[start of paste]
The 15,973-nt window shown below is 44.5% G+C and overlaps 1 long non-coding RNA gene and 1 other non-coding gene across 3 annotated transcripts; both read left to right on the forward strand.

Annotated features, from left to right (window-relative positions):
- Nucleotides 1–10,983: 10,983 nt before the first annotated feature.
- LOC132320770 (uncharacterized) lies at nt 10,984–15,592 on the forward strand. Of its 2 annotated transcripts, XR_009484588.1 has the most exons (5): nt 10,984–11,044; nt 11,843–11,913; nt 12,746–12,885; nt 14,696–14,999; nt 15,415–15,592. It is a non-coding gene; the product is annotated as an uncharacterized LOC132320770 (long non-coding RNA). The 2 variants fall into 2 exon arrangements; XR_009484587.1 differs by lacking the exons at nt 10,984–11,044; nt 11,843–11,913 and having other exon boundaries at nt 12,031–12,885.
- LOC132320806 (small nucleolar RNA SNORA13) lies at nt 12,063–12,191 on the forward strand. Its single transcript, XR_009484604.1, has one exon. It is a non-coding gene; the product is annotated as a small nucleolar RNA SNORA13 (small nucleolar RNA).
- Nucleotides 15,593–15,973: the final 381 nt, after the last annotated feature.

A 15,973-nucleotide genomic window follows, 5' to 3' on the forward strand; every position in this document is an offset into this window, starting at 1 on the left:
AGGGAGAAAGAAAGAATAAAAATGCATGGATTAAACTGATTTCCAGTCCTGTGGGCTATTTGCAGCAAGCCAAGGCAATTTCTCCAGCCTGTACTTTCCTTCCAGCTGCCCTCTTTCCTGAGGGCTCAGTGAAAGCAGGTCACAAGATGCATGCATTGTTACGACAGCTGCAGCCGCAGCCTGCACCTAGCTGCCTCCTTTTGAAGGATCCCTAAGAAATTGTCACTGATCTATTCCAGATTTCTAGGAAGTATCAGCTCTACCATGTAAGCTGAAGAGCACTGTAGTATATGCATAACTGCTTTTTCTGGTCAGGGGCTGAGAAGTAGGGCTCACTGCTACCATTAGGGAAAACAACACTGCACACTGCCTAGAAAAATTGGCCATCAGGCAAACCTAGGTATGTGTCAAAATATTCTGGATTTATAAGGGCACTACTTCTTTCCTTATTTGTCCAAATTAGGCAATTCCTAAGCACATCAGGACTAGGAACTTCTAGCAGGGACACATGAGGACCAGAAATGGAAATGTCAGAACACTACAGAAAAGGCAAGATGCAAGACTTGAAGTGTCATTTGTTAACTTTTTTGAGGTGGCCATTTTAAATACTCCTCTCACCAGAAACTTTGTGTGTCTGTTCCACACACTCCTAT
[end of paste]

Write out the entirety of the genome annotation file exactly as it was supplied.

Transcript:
The 15,973-nt window shown below is 44.5% G+C and overlaps 1 long non-coding RNA gene and 1 other non-coding gene across 3 annotated transcripts; both read left to right on the forward strand.

Annotated features, from left to right (window-relative positions):
- Nucleotides 1–10,983: 10,983 nt before the first annotated feature.
- LOC132320770 (uncharacterized) lies at nt 10,984–15,592 on the forward strand. Of its 2 annotated transcripts, XR_009484588.1 has the most exons (5): nt 10,984–11,044; nt 11,843–11,913; nt 12,746–12,885; nt 14,696–14,999; nt 15,415–15,592. It is a non-coding gene; the product is annotated as an uncharacterized LOC132320770 (long non-coding RNA). The 2 variants fall into 2 exon arrangements; XR_009484587.1 differs by lacking the exons at nt 10,984–11,044; nt 11,843–11,913 and having other exon boundaries at nt 12,031–12,885.
- LOC132320806 (small nucleolar RNA SNORA13) lies at nt 12,063–12,191 on the forward strand. Its single transcript, XR_009484604.1, has one exon. It is a non-coding gene; the product is annotated as a small nucleolar RNA SNORA13 (small nucleolar RNA).
- Nucleotides 15,593–15,973: the final 381 nt, after the last annotated feature.

A 15,973-nucleotide genomic window follows, 5' to 3' on the forward strand; every position in this document is an offset into this window, starting at 1 on the left:
AGGGAGAAAGAAAGAATAAAAATGCATGGATTAAACTGATTTCCAGTCCTGTGGGCTATTTGCAGCAAGCCAAGGCAATTTCTCCAGCCTGTACTTTCCTTCCAGCTGCCCTCTTTCCTGAGGGCTCAGTGAAAGCAGGTCACAAGATGCATGCATTGTTACGACAGCTGCAGCCGCAGCCTGCACCTAGCTGCCTCCTTTTGAAGGATCCCTAAGAAATTGTCACTGATCTATTCCAGATTTCTAGGAAGTATCAGCTCTACCATGTAAGCTGAAGAGCACTGTAGTATATGCATAACTGCTTTTTCTGGTCAGGGGCTGAGAAGTAGGGCTCACTGCTACCATTAGGGAAAACAACACTGCACACTGCCTAGAAAAATTGGCCATCAGGCAAACCTAGGTATGTGTCAAAATATTCTGGATTTATAAGGGCACTACTTCTTTCCTTATTTGTCCAAATTAGGCAATTCCTAAGCACATCAGGACTAGGAACTTCTAGCAGGGACACATGAGGACCAGAAATGGAAATGTCAGAACACTACAGAAAAGGCAAGATGCAAGACTTGAAGTGTCATTTGTTAACTTTTTTGAGGTGGCCATTTTAAATACTCCTCTCACCAGAAACTTTGTGTGTCTGTTCCACACACTCCTAT